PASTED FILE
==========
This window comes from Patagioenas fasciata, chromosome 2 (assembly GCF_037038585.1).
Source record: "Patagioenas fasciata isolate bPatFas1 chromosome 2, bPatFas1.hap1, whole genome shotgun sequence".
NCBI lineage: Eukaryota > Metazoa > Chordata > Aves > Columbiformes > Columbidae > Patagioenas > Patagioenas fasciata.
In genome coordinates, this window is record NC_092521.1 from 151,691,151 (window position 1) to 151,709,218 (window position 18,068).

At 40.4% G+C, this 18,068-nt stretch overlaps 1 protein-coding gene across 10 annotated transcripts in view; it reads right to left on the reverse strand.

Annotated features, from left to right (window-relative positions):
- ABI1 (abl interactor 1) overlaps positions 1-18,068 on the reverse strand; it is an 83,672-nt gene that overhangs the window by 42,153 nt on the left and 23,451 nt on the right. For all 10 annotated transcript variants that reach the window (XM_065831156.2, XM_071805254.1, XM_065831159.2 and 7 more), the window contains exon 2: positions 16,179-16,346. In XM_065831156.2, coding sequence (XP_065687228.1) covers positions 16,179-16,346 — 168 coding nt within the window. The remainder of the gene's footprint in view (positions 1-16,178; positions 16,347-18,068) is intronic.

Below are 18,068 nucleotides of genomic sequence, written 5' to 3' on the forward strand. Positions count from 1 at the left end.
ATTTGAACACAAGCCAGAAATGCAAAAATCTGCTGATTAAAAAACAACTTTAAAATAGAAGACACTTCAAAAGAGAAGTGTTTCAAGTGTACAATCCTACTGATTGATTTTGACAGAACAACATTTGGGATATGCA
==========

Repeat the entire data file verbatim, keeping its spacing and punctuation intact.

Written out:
This window comes from Patagioenas fasciata, chromosome 2 (assembly GCF_037038585.1).
Source record: "Patagioenas fasciata isolate bPatFas1 chromosome 2, bPatFas1.hap1, whole genome shotgun sequence".
NCBI lineage: Eukaryota > Metazoa > Chordata > Aves > Columbiformes > Columbidae > Patagioenas > Patagioenas fasciata.
In genome coordinates, this window is record NC_092521.1 from 151,691,151 (window position 1) to 151,709,218 (window position 18,068).

At 40.4% G+C, this 18,068-nt stretch overlaps 1 protein-coding gene across 10 annotated transcripts in view; it reads right to left on the reverse strand.

Annotated features, from left to right (window-relative positions):
- ABI1 (abl interactor 1) overlaps positions 1-18,068 on the reverse strand; it is an 83,672-nt gene that overhangs the window by 42,153 nt on the left and 23,451 nt on the right. For all 10 annotated transcript variants that reach the window (XM_065831156.2, XM_071805254.1, XM_065831159.2 and 7 more), the window contains exon 2: positions 16,179-16,346. In XM_065831156.2, coding sequence (XP_065687228.1) covers positions 16,179-16,346 — 168 coding nt within the window. The remainder of the gene's footprint in view (positions 1-16,178; positions 16,347-18,068) is intronic.

Below are 18,068 nucleotides of genomic sequence, written 5' to 3' on the forward strand. Positions count from 1 at the left end.
ATTTGAACACAAGCCAGAAATGCAAAAATCTGCTGATTAAAAAACAACTTTAAAATAGAAGACACTTCAAAAGAGAAGTGTTTCAAGTGTACAATCCTACTGATTGATTTTGACAGAACAACATTTGGGATATGCA